The confirmation of Brett Kavanaugh to the Supreme Court of the United States is likely to take on a prominent role in at least two major statewide Mass elections next month.
Rep. Geoff Diehl, who handily won the Republican primary in September to take on Sen. Elizabeth Warren for her US Senate seat, has expressed support for Kavanaugh and dismissed allegations of sexual assault against the judge from victims dating back decades.
“I don’t think there’s any testimony or evidence at this point that indicate that anything inappropriate happened,” Diehl said of the attempted rape claim by Dr. Christine Blasey Ford. He continued, “Unless we hear otherwise, he’s completed the process that would satisfy me.”
Diehl’s stance on the Supreme Court appointment could have been expected. His staunchly conservative campaign has mirrored policies of the Trump administration, and his nomination reflects the shift from so-called traditional “moderate” Mass Republicans like Mitt Romney and Charlie Baker to the hard-right ideology that has come to dominate the modern GOP.
Equally unsurprising, Warren has vehemently opposed the confirmation, calling the process a “sham.”
“Judge Brett Kavanaugh’s nomination to the highest court in our country is the result of a decades-long assault on our judiciary launched by billionaires and giant corporations who want to control every branch of government,” Warren said in a speech on the Senate floor. “For years, those wealthy and well-connected people have invested massive sums of money into shaping our courts to fit their liking.”
While the SCOTUS debate is most relevant in Senate elections, Mass Democrats are also attempting to tie it to the race for governor.
For his part, Baker recently came out in opposition to Kavanaugh’s confirmation, citing his stances on abortion and gun control. “I don’t think anything happened during the confirmation process to change my mind,” Baker told reporters last Friday. “So for that reason … I don’t believe he should be on the Supreme Court.”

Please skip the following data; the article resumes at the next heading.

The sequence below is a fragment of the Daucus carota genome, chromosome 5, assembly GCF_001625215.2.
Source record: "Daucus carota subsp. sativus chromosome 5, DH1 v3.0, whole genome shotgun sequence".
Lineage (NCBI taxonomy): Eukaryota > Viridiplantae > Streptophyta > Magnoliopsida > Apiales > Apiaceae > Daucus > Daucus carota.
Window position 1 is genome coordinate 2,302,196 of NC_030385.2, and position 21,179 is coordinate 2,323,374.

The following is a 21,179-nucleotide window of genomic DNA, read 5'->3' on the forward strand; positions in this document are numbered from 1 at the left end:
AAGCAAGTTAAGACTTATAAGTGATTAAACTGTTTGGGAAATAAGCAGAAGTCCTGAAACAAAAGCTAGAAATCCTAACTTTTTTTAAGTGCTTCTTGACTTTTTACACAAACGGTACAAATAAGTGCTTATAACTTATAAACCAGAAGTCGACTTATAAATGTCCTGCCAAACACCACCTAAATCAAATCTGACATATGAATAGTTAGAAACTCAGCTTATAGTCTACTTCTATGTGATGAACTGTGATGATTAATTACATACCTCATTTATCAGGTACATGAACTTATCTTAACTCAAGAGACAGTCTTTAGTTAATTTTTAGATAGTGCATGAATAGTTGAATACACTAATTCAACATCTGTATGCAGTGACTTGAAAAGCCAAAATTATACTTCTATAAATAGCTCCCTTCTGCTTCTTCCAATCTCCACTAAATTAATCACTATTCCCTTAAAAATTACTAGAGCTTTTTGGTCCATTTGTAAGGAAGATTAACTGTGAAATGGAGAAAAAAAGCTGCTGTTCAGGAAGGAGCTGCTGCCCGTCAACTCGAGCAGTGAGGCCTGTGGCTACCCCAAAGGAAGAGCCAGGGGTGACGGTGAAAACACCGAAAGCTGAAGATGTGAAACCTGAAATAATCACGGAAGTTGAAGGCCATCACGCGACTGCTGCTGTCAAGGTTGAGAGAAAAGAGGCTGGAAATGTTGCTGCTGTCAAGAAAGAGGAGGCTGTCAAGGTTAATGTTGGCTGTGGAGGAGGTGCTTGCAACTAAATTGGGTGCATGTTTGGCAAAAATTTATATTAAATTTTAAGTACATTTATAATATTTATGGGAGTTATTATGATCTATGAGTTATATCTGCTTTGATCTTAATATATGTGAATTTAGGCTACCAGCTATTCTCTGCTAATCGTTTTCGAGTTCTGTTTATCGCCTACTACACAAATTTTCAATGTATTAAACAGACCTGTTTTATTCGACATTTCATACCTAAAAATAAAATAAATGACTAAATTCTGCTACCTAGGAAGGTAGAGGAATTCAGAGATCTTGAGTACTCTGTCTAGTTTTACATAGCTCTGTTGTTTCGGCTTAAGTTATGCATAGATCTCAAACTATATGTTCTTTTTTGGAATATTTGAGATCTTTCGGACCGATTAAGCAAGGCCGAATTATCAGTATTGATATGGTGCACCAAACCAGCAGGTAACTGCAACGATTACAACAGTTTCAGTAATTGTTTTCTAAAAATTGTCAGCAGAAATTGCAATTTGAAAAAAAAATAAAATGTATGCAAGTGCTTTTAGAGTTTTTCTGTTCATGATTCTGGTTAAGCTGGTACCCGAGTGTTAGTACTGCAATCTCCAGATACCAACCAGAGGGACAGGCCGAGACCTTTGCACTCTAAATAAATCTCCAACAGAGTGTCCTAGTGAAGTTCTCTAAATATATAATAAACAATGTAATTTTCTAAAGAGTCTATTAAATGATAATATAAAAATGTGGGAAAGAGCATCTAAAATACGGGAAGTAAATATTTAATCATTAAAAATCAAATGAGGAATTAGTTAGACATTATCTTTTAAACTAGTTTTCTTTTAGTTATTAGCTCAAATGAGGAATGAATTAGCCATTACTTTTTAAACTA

Nevertheless, Baker’s endorsement of Diehl in the Senate race stands to contradict that opposition.
“If Charlie Baker had his way, Geoff Diehl, Trump’s campaign co-chair here in Massachusetts, would go to Washington to represent us in the US Senate,” Democratic gubernatorial hopeful Jay Gonzalez said in a statement. “Diehl has made clear that he will support Trump’s agenda and Trump’s nominees.”
The governorship does have some bearing on the Senate and, therefore, the Supreme Court. If the Democrats unseat Trump in 2020, it is likely that one of the two sitting senators—Warren and Ed Markey—would be appointed to a position in the administration. In such a scenario, the governor would select a replacement until a special election were to be held. (In 2013, following John Kerry’s appointment as secretary of state, Mo Cowan held the Commonwealth’s junior seat for over six months before Markey won a special election.)
Both Diehl and Gonzalez trail the incumbents they’re chasing by significant margins. Democrats are hoping an anti-Trump wave can help sweep the latter into the corner office, while it appears the GOP’s leading priority is damaging the presidential prospects of Warren.
All of which has played out on the ground already. In Maine, protests erupted after their Republican senator, Susan Collins, announced her decision to support Kavanaugh.
In Boston, hundreds marched through the streets. Among their chants, “You are not above the law, down with Kavanaugh.”
Patrick Cochran is an independent journalist covering politics and grassroots activism.